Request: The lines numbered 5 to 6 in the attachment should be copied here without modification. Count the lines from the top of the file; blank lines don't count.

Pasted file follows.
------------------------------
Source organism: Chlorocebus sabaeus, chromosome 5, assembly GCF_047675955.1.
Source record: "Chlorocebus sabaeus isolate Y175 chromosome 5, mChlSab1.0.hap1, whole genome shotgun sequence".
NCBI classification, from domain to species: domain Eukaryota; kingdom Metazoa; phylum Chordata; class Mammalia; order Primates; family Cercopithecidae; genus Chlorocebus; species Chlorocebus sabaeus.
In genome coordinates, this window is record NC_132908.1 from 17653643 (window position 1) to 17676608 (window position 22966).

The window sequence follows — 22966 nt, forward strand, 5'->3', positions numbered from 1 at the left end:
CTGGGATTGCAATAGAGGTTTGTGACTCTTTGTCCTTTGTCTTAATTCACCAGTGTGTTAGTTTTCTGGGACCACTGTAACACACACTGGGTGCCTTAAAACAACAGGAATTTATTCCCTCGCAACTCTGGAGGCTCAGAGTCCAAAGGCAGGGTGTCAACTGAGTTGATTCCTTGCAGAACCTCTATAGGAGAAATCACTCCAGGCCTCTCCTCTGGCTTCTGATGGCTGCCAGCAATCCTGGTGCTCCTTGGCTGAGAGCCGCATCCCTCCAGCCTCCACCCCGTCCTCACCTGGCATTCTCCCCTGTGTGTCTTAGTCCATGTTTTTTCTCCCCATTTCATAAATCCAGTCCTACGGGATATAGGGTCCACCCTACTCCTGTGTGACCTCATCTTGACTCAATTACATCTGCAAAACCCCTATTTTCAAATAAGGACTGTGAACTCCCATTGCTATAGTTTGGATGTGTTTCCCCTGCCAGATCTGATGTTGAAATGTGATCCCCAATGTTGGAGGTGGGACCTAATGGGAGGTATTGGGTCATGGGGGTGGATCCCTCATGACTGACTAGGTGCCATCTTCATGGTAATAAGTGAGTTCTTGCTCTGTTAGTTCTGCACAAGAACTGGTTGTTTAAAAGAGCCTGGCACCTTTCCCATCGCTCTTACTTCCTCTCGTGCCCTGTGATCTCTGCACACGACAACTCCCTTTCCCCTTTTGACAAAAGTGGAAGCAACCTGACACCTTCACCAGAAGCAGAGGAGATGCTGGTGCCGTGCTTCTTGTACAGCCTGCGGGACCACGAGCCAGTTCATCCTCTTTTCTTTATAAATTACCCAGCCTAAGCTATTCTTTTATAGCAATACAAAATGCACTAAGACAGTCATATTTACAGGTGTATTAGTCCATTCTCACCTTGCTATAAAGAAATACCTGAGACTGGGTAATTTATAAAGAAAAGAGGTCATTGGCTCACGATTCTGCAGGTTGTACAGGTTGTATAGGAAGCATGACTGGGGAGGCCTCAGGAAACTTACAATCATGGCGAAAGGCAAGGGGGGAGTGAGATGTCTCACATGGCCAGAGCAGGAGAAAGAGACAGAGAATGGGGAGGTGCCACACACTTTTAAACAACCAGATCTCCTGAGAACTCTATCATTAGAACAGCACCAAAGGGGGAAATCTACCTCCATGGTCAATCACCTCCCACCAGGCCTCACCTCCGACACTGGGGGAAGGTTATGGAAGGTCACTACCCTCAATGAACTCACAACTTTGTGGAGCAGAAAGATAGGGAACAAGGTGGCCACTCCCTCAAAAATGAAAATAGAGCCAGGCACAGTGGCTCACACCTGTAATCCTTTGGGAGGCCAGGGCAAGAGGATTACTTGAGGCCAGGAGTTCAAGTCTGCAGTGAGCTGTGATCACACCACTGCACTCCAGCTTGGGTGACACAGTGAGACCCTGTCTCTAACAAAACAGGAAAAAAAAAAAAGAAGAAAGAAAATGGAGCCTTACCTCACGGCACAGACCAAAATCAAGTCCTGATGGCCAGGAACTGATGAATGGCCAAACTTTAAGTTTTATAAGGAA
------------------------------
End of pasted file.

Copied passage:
The window sequence follows — 22966 nt, forward strand, 5'->3', positions numbered from 1 at the left end:
CTGGGATTGCAATAGAGGTTTGTGACTCTTTGTCCTTTGTCTTAATTCACCAGTGTGTTAGTTTTCTGGGACCACTGTAACACACACTGGGTGCCTTAAAACAACAGGAATTTATTCCCTCGCAACTCTGGAGGCTCAGAGTCCAAAGGCAGGGTGTCAACTGAGTTGATTCCTTGCAGAACCTCTATAGGAGAAATCACTCCAGGCCTCTCCTCTGGCTTCTGATGGCTGCCAGCAATCCTGGTGCTCCTTGGCTGAGAGCCGCATCCCTCCAGCCTCCACCCCGTCCTCACCTGGCATTCTCCCCTGTGTGTCTTAGTCCATGTTTTTTCTCCCCATTTCATAAATCCAGTCCTACGGGATATAGGGTCCACCCTACTCCTGTGTGACCTCATCTTGACTCAATTACATCTGCAAAACCCCTATTTTCAAATAAGGACTGTGAACTCCCATTGCTATAGTTTGGATGTGTTTCCCCTGCCAGATCTGATGTTGAAATGTGATCCCCAATGTTGGAGGTGGGACCTAATGGGAGGTATTGGGTCATGGGGGTGGATCCCTCATGACTGACTAGGTGCCATCTTCATGGTAATAAGTGAGTTCTTGCTCTGTTAGTTCTGCACAAGAACTGGTTGTTTAAAAGAGCCTGGCACCTTTCCCATCGCTCTTACTTCCTCTCGTGCCCTGTGATCTCTGCACACGACAACTCCCTTTCCCCTTTTGACAAAAGTGGAAGCAACCTGACACCTTCACCAGAAGCAGAGGAGATGCTGGTGCCGTGCTTCTTGTACAGCCTGCGGGACCACGAGCCAGTTCATCCTCTTTTCTTTATAAATTACCCAGCCTAAGCTATTCTTTTATAGCAATACAAAATGCACTAAGACAGTCATATTTACAGGTGTATTAGTCCATTCTCACCTTGCTATAAAGAAATACCTGAGACTGGGTAATTTATAAAGAAAAGAGGTCATTGGCTCACGATTCTGCAGGTTGTACAGGTTGTATAGGAAGCATGACTGGGGAGGCCTCAGGAAACTTACAATCATGGCGAAAGGCAAGGGGGGAGTGAGATGTCTCACATGGCCAGAGCAGGAGAAAGAGACAGAGAATGGGGAGGTGCCACACACTTTTAAACAACCAGATCTCCTGAGAACTCTATCATTAGAACAGCACCAAAGGGGGAAATCTACCTCCATGGTCAATCACCTCCCACCAGGCCTCACCTCCGACACTGGGGGAAGGTTATGGAAGGTCACTACCCTCAATGAACTCACAACTTTGTGGAGCAGAAAGATAGGGAACAAGGTGGCCACTCCCTCAAAAATGAAAATAGAGCCAGGCACAGTGGCTCACACCTGTAATCCTTTGGGAGGCCAGGGCAAGAGGATTACTTGAGGCCAGGAGTTCAAGTCTGCAGTGAGCTGTGATCACACCACTGCACTCCAGCTTGGGTGACACAGTGAGACCCTGTCTCTAACAAAACAGGAAAAAAAAAAAAGAAGAAAGAAAATGGAGCCTTACCTCACGGCACAGACCAAAATCAAGTCCTGATGGCCAGGAACTGATGAATGGCCAAACTTTAAGTTTTATAAGGAA